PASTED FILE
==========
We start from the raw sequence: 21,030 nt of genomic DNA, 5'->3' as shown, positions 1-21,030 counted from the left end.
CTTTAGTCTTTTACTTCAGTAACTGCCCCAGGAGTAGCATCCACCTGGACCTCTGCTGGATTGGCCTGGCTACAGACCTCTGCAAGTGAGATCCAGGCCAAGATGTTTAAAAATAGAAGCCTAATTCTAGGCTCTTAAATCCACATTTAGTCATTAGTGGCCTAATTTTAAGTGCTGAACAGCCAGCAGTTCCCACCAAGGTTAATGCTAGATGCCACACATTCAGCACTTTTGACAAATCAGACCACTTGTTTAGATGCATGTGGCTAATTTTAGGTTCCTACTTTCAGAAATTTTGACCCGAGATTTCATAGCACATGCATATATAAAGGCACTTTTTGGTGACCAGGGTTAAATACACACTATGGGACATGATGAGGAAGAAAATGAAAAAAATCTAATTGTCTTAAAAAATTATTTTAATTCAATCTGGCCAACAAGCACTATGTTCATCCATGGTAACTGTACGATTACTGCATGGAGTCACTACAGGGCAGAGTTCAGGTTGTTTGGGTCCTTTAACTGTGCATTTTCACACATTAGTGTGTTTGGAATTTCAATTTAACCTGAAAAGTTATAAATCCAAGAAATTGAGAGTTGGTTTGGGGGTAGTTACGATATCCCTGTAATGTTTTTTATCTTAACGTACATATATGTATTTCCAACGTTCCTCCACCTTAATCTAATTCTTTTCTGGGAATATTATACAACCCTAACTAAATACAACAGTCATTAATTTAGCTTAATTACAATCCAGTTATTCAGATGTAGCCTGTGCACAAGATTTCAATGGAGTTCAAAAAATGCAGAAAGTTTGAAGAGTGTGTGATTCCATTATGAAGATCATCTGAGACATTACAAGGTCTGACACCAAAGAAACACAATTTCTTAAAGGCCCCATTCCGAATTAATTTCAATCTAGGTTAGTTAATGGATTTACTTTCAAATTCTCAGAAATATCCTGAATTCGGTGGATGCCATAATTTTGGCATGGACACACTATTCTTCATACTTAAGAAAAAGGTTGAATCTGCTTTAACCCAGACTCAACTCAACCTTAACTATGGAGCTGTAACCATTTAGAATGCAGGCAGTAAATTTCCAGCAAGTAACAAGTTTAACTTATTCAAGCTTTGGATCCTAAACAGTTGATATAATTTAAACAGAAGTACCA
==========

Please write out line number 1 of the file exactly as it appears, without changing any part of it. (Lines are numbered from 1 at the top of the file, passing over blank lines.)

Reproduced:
We start from the raw sequence: 21,030 nt of genomic DNA, 5'->3' as shown, positions 1-21,030 counted from the left end.